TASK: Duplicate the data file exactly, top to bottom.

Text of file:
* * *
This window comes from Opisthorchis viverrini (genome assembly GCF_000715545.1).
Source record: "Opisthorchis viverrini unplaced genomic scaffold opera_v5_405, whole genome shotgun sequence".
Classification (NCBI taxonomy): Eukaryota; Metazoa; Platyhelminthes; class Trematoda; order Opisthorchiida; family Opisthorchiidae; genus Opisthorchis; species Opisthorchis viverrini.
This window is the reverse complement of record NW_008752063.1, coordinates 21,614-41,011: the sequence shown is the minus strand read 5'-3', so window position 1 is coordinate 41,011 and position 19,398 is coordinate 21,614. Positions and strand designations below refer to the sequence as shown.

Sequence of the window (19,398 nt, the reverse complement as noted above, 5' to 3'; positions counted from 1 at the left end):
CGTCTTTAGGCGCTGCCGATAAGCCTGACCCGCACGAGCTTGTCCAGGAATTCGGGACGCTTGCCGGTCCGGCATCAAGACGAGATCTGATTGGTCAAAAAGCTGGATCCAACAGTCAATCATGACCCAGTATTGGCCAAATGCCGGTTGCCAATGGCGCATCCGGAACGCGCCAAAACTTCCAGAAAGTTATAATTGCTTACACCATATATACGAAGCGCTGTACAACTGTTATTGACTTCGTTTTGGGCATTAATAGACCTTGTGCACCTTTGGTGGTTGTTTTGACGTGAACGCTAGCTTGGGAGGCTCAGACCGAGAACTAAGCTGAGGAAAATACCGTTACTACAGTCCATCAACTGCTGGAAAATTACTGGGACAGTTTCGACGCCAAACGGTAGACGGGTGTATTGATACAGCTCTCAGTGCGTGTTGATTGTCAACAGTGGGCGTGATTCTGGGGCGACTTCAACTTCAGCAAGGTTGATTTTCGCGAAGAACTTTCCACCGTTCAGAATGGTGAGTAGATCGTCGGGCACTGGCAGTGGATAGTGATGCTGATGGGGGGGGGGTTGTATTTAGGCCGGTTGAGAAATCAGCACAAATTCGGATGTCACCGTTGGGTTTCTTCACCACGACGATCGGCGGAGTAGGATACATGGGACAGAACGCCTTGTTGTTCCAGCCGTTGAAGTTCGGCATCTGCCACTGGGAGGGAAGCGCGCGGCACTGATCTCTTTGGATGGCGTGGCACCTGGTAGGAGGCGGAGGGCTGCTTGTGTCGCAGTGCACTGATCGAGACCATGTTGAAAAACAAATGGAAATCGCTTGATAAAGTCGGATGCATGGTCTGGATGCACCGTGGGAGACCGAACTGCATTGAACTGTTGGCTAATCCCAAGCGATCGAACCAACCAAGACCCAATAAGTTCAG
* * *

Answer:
This window comes from Opisthorchis viverrini (genome assembly GCF_000715545.1).
Source record: "Opisthorchis viverrini unplaced genomic scaffold opera_v5_405, whole genome shotgun sequence".
Classification (NCBI taxonomy): Eukaryota; Metazoa; Platyhelminthes; class Trematoda; order Opisthorchiida; family Opisthorchiidae; genus Opisthorchis; species Opisthorchis viverrini.
This window is the reverse complement of record NW_008752063.1, coordinates 21,614-41,011: the sequence shown is the minus strand read 5'-3', so window position 1 is coordinate 41,011 and position 19,398 is coordinate 21,614. Positions and strand designations below refer to the sequence as shown.

Sequence of the window (19,398 nt, the reverse complement as noted above, 5' to 3'; positions counted from 1 at the left end):
CGTCTTTAGGCGCTGCCGATAAGCCTGACCCGCACGAGCTTGTCCAGGAATTCGGGACGCTTGCCGGTCCGGCATCAAGACGAGATCTGATTGGTCAAAAAGCTGGATCCAACAGTCAATCATGACCCAGTATTGGCCAAATGCCGGTTGCCAATGGCGCATCCGGAACGCGCCAAAACTTCCAGAAAGTTATAATTGCTTACACCATATATACGAAGCGCTGTACAACTGTTATTGACTTCGTTTTGGGCATTAATAGACCTTGTGCACCTTTGGTGGTTGTTTTGACGTGAACGCTAGCTTGGGAGGCTCAGACCGAGAACTAAGCTGAGGAAAATACCGTTACTACAGTCCATCAACTGCTGGAAAATTACTGGGACAGTTTCGACGCCAAACGGTAGACGGGTGTATTGATACAGCTCTCAGTGCGTGTTGATTGTCAACAGTGGGCGTGATTCTGGGGCGACTTCAACTTCAGCAAGGTTGATTTTCGCGAAGAACTTTCCACCGTTCAGAATGGTGAGTAGATCGTCGGGCACTGGCAGTGGATAGTGATGCTGATGGGGGGGGGGTTGTATTTAGGCCGGTTGAGAAATCAGCACAAATTCGGATGTCACCGTTGGGTTTCTTCACCACGACGATCGGCGGAGTAGGATACATGGGACAGAACGCCTTGTTGTTCCAGCCGTTGAAGTTCGGCATCTGCCACTGGGAGGGAAGCGCGCGGCACTGATCTCTTTGGATGGCGTGGCACCTGGTAGGAGGCGGAGGGCTGCTTGTGTCGCAGTGCACTGATCGAGACCATGTTGAAAAACAAATGGAAATCGCTTGATAAAGTCGGATGCATGGTCTGGATGCACCGTGGGAGACCGAACTGCATTGAACTGTTGGCTAATCCCAAGCGATCGAACCAACCAAGACCCAATAAGTTCAG